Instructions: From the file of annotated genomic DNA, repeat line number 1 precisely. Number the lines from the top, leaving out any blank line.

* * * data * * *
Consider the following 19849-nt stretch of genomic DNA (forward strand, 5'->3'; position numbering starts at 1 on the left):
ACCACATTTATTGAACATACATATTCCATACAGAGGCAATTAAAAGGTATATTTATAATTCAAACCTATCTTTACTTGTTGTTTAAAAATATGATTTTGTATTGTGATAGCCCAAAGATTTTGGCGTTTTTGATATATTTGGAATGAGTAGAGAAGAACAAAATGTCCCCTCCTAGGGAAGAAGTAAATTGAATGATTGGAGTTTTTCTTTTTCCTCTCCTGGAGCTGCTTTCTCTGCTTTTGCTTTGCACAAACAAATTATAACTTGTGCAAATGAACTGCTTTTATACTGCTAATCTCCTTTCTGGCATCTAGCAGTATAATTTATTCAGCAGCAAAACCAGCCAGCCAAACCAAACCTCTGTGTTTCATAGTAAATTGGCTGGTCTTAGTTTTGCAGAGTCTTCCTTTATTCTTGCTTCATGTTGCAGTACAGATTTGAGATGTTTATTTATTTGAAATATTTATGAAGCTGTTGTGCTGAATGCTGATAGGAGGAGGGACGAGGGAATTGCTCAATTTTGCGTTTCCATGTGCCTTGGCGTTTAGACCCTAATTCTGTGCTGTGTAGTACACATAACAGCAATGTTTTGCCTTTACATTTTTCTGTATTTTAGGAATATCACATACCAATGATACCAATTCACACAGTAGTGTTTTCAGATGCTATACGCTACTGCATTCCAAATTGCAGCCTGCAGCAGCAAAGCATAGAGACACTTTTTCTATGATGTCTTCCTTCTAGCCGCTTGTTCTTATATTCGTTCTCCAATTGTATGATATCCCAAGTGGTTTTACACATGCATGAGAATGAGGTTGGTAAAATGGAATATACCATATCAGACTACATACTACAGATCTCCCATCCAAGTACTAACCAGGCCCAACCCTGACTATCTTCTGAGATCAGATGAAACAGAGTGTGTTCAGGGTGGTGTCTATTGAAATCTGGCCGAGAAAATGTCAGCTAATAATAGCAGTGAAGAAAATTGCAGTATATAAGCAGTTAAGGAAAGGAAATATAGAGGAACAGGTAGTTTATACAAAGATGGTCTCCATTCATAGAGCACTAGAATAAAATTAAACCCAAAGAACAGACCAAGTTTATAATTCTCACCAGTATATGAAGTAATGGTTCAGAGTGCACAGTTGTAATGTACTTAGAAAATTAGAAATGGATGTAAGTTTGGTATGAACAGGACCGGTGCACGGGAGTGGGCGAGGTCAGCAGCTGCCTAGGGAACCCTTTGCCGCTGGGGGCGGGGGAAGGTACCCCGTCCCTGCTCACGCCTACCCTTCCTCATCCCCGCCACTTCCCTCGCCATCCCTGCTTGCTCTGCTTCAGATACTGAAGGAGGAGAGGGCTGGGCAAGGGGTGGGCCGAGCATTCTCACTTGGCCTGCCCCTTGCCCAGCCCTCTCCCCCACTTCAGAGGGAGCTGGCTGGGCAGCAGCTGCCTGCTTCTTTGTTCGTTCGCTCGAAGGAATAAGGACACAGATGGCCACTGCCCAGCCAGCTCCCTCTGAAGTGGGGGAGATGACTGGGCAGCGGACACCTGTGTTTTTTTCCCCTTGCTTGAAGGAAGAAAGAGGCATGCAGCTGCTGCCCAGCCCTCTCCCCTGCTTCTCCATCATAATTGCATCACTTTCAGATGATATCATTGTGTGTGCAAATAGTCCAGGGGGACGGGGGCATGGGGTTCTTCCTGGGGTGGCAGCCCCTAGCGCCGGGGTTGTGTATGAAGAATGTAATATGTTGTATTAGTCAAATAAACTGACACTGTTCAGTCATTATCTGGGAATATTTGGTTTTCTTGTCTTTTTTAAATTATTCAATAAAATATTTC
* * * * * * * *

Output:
Consider the following 19849-nt stretch of genomic DNA (forward strand, 5'->3'; position numbering starts at 1 on the left):